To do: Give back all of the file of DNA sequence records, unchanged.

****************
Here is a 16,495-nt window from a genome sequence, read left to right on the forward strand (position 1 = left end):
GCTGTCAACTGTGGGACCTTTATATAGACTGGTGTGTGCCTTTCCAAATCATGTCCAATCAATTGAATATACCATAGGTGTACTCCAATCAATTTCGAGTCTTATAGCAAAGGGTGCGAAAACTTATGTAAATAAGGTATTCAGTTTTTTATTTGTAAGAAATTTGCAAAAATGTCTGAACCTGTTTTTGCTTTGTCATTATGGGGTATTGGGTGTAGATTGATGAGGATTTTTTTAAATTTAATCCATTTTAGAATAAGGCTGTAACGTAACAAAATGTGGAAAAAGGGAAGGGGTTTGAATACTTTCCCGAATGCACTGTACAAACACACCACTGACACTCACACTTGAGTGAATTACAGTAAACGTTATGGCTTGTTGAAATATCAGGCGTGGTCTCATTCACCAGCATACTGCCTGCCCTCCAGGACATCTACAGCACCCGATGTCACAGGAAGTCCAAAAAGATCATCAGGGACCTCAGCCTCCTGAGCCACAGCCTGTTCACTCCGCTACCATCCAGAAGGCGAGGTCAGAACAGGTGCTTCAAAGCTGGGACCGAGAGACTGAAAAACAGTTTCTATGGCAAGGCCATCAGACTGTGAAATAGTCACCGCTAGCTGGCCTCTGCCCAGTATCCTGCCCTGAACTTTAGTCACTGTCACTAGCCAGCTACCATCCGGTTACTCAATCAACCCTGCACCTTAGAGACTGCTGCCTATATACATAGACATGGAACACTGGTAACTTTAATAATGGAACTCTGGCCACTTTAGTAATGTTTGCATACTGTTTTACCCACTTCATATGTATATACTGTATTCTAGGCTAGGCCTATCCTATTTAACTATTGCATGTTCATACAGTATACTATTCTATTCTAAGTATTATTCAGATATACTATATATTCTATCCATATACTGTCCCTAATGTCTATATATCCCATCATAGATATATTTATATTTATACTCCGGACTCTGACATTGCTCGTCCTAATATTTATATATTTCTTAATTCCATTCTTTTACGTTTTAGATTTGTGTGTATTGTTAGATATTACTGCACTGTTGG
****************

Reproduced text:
Here is a 16,495-nt window from a genome sequence, read left to right on the forward strand (position 1 = left end):
GCTGTCAACTGTGGGACCTTTATATAGACTGGTGTGTGCCTTTCCAAATCATGTCCAATCAATTGAATATACCATAGGTGTACTCCAATCAATTTCGAGTCTTATAGCAAAGGGTGCGAAAACTTATGTAAATAAGGTATTCAGTTTTTTATTTGTAAGAAATTTGCAAAAATGTCTGAACCTGTTTTTGCTTTGTCATTATGGGGTATTGGGTGTAGATTGATGAGGATTTTTTTAAATTTAATCCATTTTAGAATAAGGCTGTAACGTAACAAAATGTGGAAAAAGGGAAGGGGTTTGAATACTTTCCCGAATGCACTGTACAAACACACCACTGACACTCACACTTGAGTGAATTACAGTAAACGTTATGGCTTGTTGAAATATCAGGCGTGGTCTCATTCACCAGCATACTGCCTGCCCTCCAGGACATCTACAGCACCCGATGTCACAGGAAGTCCAAAAAGATCATCAGGGACCTCAGCCTCCTGAGCCACAGCCTGTTCACTCCGCTACCATCCAGAAGGCGAGGTCAGAACAGGTGCTTCAAAGCTGGGACCGAGAGACTGAAAAACAGTTTCTATGGCAAGGCCATCAGACTGTGAAATAGTCACCGCTAGCTGGCCTCTGCCCAGTATCCTGCCCTGAACTTTAGTCACTGTCACTAGCCAGCTACCATCCGGTTACTCAATCAACCCTGCACCTTAGAGACTGCTGCCTATATACATAGACATGGAACACTGGTAACTTTAATAATGGAACTCTGGCCACTTTAGTAATGTTTGCATACTGTTTTACCCACTTCATATGTATATACTGTATTCTAGGCTAGGCCTATCCTATTTAACTATTGCATGTTCATACAGTATACTATTCTATTCTAAGTATTATTCAGATATACTATATATTCTATCCATATACTGTCCCTAATGTCTATATATCCCATCATAGATATATTTATATTTATACTCCGGACTCTGACATTGCTCGTCCTAATATTTATATATTTCTTAATTCCATTCTTTTACGTTTTAGATTTGTGTGTATTGTTAGATATTACTGCACTGTTGG